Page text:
SAVE $3,000 on your NEXT CAR PURCHASE! Advice on Dealers: Auto Expert Kevin Hunter #carbuying 2019

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Trevor Dalley

SUBSCRIBE HERE!! https://www.youtube.com/kevinhunter7 #carbuying #auto #usedcars Buying a Car, Truck, or SUV? Need advice? Here’s where you find the best automotive news and vehicle shopping assistance on the web! Kevin Hunter, author of “13 Car Buying Mistakes” “VTR VIN Window Etching” #cars #entrepreneur #newcar
“Is Dealer GAP INSURANCE a Rip-off?” “What is a Dealer DOC FEE? How much should you pay?” and many others, publishes another great video to help car buyers. This is where you learn how to buy a new or used car at the dealer and not get ripped off.
CATEGORIES: car, truck, suv, auto, used cars, autos, mechanic, automobile, vehicle, dealer, automotive news, auto shop, warranty.

How to buy a car from a dealer with cash, with no credit, with bad credit, with your own bank financing, or with dealer financing. You need to know how to buy a car from a dealership. In this series, you’ll get the best car buying tips anywhere. Car buyers wonder “How do I buy a car and not get ripped off?” Beating the finance man at the dealership is a big part of it. From the Author of “13 Car Buying Mistakes” and “Car Scam of the Decade,” Kevin Hunter presents these ten tips for beating the car dealership finance office.

Categories: car, truck, suv, auto, used cars, autos, mechanic, automobile, vehicle, dealer, automotive news, auto shop, warranty

Has the Dealer Finance Manager ever ripped you off? Car Dealers have a right to make a profit, but do they have a right to lie to you? From the author of “13 Car Buying Mistakes,” here are the “10 BEST Auto Finance tips” if you are buying a car! Want to know how you beat the Car Dealership Finance Man? This MUST WATCH video for Car Buyers is the advice you’ve been waiting for on how to survive the finance office at a car dealer. Kevin Hunter lays out the products, strategies, and tricks the finance officers pull every day on unsuspecting car buyers, and many of them get away with what they do. You don’t have to be one of the people they succeed in deceiving. Also check out Chevy Dude, How to Spot a dealership scam when shopping for a new car or truck.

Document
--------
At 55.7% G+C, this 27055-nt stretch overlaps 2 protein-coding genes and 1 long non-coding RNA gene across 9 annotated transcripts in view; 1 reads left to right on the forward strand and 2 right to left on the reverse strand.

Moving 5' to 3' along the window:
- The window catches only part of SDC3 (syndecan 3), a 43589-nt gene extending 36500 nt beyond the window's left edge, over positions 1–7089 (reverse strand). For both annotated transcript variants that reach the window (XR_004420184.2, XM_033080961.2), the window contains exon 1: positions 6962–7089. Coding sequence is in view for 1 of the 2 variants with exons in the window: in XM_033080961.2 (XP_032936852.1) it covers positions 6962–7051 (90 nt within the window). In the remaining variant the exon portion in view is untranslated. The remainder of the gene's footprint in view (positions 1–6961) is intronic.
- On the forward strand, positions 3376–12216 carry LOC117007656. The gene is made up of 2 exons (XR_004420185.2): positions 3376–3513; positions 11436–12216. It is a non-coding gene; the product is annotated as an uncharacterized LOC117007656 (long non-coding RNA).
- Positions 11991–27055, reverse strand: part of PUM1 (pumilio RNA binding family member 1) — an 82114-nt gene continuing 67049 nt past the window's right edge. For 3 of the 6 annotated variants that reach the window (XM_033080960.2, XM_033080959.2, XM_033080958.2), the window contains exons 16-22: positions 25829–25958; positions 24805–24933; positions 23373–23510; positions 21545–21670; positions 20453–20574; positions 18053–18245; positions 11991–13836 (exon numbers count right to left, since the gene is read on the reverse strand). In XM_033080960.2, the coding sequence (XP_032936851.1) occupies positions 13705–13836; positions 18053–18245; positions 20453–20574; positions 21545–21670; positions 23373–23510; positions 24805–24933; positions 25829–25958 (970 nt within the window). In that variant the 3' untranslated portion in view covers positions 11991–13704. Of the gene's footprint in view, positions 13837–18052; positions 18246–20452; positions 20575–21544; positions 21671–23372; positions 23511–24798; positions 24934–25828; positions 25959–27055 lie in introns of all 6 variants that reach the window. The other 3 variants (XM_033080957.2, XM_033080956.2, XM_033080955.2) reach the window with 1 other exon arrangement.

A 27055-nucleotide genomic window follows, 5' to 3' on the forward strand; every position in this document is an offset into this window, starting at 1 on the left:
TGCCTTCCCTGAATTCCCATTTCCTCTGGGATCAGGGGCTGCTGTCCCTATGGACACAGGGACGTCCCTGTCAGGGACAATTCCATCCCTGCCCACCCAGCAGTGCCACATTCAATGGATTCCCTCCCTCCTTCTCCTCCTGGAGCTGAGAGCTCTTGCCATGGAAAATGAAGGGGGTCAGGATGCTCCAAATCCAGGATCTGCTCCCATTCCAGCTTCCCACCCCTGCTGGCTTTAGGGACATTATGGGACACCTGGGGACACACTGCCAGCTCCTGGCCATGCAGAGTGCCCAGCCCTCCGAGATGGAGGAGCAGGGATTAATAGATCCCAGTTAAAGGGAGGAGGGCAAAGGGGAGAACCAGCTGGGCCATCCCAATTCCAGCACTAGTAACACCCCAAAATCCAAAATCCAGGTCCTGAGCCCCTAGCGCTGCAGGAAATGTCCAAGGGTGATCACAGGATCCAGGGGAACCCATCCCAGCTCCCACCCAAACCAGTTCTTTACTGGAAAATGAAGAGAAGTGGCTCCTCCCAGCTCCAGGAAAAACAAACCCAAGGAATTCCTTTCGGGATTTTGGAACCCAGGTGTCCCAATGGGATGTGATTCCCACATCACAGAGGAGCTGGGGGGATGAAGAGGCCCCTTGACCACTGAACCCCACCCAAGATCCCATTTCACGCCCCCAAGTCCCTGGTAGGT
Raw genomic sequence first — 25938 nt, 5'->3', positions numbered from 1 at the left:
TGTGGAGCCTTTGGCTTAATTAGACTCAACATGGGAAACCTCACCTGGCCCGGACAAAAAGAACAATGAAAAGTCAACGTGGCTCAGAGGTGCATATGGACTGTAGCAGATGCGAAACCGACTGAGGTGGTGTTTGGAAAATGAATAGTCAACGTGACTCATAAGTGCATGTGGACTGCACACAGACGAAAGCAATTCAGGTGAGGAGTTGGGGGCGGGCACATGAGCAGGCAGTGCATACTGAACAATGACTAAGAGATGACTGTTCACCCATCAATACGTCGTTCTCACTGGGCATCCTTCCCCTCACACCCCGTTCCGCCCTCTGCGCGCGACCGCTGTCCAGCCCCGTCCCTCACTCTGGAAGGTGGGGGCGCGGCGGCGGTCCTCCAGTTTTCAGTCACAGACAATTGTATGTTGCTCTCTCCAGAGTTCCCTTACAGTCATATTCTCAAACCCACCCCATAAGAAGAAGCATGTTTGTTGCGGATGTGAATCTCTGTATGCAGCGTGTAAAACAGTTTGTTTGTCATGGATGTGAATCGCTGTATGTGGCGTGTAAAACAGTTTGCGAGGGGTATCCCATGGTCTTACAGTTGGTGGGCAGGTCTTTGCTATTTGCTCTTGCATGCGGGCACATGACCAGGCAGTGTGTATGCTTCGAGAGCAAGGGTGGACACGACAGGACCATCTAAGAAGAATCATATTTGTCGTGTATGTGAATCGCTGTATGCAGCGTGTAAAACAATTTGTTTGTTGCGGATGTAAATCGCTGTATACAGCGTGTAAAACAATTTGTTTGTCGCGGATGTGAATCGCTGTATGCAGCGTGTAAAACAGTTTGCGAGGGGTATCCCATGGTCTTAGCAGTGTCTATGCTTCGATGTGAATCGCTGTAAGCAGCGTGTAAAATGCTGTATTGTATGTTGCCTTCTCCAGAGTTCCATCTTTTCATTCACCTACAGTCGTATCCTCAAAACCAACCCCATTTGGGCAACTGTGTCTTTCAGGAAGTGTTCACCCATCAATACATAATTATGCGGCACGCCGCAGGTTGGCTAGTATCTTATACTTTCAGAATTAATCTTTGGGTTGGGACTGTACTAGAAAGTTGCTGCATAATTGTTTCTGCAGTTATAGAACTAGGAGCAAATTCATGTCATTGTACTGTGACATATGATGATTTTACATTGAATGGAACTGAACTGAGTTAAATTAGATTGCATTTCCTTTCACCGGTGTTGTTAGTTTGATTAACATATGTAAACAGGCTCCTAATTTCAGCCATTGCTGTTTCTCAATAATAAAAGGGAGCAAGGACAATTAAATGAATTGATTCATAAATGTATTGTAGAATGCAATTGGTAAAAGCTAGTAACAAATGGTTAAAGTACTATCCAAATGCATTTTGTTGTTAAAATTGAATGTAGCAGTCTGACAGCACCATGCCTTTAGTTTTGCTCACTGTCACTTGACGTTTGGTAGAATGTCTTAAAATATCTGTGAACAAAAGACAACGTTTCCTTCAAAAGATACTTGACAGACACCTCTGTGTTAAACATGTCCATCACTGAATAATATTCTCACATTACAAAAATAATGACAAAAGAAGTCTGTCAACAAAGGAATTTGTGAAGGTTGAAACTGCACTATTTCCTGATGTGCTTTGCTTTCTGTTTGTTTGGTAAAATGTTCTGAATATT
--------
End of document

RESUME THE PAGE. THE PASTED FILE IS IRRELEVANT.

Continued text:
The F&I Manager, finance man, loan officer, business manager, or whatever the car dealer wants to call him or her… just remember this is the most skilled salesperson the dealership employs. They make more money than any other person in the dealership for a very good reason. They are sharks, and they are NOT looking out for you. They are looking out for themselves and the interests of their dealership. When they “shop” your car deal to many different banks, they are looking for the bank that allows them to pack the most product into your car deal. When you start seeing bank names like Santander, Capital One, Chase, Wells Fargo, Space Coast Credit Union, Regional Acceptance Corporation, Ally… just to name a few, you know you’re sitting in a car dealers finance office.

Kevin Hunter covers everything from extended warranties, GAP insurance, theft protection… otherwise known as window etching, paint sealers, carpet and fabric protection. All the details on HOW TO BUY A CAR, TRUCK, or SUV.